MONTGOMERY, Ala. (AP) If ever there was a track where Ryan Hunter-Reay can count on a pick-me-up, it's Barber Motorsports Park.
The two-time defending race champion returns to Alabama this weekend for Sunday's Indy Grand Prix of Alabama after a rough start to the season that included a disappointing performance in Long Beach and a penalty that still mystifies Hunter-Reay.
He built momentum with last year's win at Barber and went on to win the Indianapolis 500.
''That set the tone,'' Hunter-Reay said. ''I think we went to the Indy GP, finished second in that one and then we went and won the big one, won the Indy 500. It was a pretty good stretch, I think, for us as a team, and hopefully we can get going on the same tone here this year.''
This season hasn't started smoothly despite a Top-10 finish in the opener at St. Petersburg. He was 13th at Long Beach after being involved in a three-car accident at New Orleans in what IndyCar said was ''avoidable contact,'' docking Hunter-Reay three points and placing him on probation for three races.
He said he showed series officials video of similar situations at New Orleans ''that didn't get even a review, one being the first lap with Will Power and Tony Kanaan.''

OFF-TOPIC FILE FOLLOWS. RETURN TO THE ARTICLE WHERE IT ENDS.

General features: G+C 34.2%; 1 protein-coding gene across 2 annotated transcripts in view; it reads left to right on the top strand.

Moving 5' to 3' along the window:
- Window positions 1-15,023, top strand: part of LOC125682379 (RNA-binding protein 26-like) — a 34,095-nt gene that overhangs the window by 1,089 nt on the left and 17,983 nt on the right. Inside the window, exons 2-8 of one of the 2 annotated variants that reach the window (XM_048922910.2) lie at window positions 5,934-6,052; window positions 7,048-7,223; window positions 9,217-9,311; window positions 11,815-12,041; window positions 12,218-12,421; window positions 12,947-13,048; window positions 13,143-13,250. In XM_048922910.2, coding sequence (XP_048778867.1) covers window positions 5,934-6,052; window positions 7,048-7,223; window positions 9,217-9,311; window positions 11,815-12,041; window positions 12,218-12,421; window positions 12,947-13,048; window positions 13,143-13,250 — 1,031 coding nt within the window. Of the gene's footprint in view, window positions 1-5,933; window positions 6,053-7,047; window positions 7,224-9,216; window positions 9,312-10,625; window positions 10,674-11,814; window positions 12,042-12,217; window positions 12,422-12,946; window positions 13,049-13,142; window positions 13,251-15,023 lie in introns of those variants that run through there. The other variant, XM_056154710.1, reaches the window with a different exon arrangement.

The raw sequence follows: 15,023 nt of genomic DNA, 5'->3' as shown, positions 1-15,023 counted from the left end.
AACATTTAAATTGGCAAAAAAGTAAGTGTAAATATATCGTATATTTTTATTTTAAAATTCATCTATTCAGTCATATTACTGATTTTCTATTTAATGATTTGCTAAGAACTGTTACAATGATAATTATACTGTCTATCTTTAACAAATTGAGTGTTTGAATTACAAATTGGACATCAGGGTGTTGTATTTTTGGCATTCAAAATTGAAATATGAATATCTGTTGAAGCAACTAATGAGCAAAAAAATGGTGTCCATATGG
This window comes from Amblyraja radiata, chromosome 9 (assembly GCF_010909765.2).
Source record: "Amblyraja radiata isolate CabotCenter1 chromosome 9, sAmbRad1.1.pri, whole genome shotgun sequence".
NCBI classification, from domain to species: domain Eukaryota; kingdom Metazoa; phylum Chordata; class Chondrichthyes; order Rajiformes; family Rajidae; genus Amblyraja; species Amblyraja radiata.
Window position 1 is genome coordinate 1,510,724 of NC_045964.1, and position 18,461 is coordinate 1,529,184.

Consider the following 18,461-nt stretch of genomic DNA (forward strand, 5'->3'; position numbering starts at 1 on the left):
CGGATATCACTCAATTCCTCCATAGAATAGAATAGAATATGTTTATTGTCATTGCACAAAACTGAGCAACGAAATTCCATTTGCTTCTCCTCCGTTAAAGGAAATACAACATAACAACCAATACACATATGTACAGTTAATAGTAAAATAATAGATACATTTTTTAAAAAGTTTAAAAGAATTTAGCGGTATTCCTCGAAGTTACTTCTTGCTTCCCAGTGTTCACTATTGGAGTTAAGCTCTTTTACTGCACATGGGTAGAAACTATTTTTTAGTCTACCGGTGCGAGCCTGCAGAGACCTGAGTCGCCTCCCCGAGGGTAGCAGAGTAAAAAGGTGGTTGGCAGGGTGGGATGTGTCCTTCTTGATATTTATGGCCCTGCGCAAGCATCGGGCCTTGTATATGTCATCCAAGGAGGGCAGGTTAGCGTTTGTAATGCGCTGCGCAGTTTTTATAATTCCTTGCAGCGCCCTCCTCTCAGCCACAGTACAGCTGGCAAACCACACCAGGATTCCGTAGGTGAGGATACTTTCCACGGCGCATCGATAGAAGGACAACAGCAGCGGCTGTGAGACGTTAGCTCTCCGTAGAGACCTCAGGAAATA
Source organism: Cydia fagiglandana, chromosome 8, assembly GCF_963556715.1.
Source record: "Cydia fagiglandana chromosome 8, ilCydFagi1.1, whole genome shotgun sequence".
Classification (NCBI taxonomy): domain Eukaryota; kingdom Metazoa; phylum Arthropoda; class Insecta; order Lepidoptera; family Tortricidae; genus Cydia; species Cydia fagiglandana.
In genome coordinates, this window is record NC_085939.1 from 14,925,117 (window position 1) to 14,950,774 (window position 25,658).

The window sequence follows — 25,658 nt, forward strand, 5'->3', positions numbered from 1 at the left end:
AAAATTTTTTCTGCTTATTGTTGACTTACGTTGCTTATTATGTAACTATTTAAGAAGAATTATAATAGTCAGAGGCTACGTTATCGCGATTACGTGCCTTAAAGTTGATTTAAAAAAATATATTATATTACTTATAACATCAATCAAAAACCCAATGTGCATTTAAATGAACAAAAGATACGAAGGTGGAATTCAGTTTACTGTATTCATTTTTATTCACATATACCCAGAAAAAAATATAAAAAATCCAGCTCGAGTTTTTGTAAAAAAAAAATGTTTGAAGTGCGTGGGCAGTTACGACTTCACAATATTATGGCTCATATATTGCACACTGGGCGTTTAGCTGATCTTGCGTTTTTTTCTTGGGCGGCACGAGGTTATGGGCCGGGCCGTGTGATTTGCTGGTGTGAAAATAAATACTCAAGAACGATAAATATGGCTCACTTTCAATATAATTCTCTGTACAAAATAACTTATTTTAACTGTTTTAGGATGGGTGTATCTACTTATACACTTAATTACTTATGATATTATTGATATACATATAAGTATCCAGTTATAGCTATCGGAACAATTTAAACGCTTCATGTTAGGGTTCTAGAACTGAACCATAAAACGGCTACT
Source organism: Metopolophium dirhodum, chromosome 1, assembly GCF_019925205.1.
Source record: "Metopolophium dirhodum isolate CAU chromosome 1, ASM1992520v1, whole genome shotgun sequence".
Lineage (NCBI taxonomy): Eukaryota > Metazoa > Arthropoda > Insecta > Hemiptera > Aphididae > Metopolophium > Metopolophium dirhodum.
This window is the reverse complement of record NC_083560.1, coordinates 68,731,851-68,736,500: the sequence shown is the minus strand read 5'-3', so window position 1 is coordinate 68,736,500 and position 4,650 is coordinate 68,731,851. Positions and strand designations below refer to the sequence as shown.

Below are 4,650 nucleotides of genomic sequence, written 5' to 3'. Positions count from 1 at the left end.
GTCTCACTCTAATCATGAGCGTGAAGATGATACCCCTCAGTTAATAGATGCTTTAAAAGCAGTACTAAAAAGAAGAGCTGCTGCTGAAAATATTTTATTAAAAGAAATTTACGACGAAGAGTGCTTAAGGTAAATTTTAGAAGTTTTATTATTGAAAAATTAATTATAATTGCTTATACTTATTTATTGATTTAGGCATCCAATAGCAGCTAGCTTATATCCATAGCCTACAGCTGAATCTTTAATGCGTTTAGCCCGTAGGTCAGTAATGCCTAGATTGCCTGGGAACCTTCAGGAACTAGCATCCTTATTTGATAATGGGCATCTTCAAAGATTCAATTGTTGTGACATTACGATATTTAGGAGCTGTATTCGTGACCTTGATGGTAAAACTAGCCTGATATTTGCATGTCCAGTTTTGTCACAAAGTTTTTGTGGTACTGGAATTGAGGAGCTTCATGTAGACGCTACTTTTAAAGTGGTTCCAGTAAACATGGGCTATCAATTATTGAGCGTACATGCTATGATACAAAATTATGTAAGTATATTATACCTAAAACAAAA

''Tony tried an outside move and Will tracked out and Tony went off in the weeds,'' Hunter-Reay said. ''I just don't understand it, really, and I kind of went through that with them and we talked about a bunch of things, and I let them know how I feel about it.
''I think they opened up a bit of a can of worms there because it puts them in a tough spot here in the future and we'll see things that are very similar to that that they have to call now.''
Recent history indicates the defending series champion can significantly improve his mood and his points standing in Alabama, where he started from the pole two years ago.
Team Penske's Power and Helio Castroneves had won the first three races at Barber before Hunter-Reay broke that stranglehold.
He coasted to a victory in the rain-shorted Alabama race last year, which ended under caution. That came two weeks after Hunter-Reay touched off what turned into a seven-car pileup with an ill-timed attempt to pass Josef Newgarden.
Scott Dixon, who has finished on the podium in each of his five Barber races, said Hunter-Reay is ''a hell of a competitor'' and that this is one of the tracks where he excels.
''He's very competitive, aggressive,'' Dixon said Thursday. ''Obviously if you look at how he won the Indy 500 last year, he's very forceful. He just generally does a great job, and the team obviously is good in a lot of areas, too. It's the same for me. A lot of credit goes to the team for what we've achieved.
''When you see him put his head down, you know it's going to be a tough day.''